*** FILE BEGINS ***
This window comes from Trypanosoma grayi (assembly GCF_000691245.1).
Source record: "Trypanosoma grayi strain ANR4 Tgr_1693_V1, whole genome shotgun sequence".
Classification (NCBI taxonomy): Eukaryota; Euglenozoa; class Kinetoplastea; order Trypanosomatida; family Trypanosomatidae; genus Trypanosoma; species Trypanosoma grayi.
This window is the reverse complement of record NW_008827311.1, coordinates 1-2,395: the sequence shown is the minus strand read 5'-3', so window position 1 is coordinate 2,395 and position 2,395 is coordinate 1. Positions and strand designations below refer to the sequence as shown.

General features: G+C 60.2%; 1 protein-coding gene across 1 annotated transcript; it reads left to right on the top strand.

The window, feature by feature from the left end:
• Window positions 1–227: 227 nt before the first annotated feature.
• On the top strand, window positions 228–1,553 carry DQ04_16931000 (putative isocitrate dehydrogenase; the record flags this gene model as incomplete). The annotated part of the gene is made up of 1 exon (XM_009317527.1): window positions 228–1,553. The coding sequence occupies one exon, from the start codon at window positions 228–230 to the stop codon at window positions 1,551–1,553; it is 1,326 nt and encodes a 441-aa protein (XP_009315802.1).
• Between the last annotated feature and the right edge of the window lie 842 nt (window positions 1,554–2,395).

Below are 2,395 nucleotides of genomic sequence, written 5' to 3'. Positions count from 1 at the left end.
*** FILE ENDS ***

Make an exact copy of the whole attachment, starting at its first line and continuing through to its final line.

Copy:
This window comes from Trypanosoma grayi (assembly GCF_000691245.1).
Source record: "Trypanosoma grayi strain ANR4 Tgr_1693_V1, whole genome shotgun sequence".
Classification (NCBI taxonomy): Eukaryota; Euglenozoa; class Kinetoplastea; order Trypanosomatida; family Trypanosomatidae; genus Trypanosoma; species Trypanosoma grayi.
This window is the reverse complement of record NW_008827311.1, coordinates 1-2,395: the sequence shown is the minus strand read 5'-3', so window position 1 is coordinate 2,395 and position 2,395 is coordinate 1. Positions and strand designations below refer to the sequence as shown.

General features: G+C 60.2%; 1 protein-coding gene across 1 annotated transcript; it reads left to right on the top strand.

The window, feature by feature from the left end:
• Window positions 1–227: 227 nt before the first annotated feature.
• On the top strand, window positions 228–1,553 carry DQ04_16931000 (putative isocitrate dehydrogenase; the record flags this gene model as incomplete). The annotated part of the gene is made up of 1 exon (XM_009317527.1): window positions 228–1,553. The coding sequence occupies one exon, from the start codon at window positions 228–230 to the stop codon at window positions 1,551–1,553; it is 1,326 nt and encodes a 441-aa protein (XP_009315802.1).
• Between the last annotated feature and the right edge of the window lie 842 nt (window positions 1,554–2,395).

Below are 2,395 nucleotides of genomic sequence, written 5' to 3'. Positions count from 1 at the left end.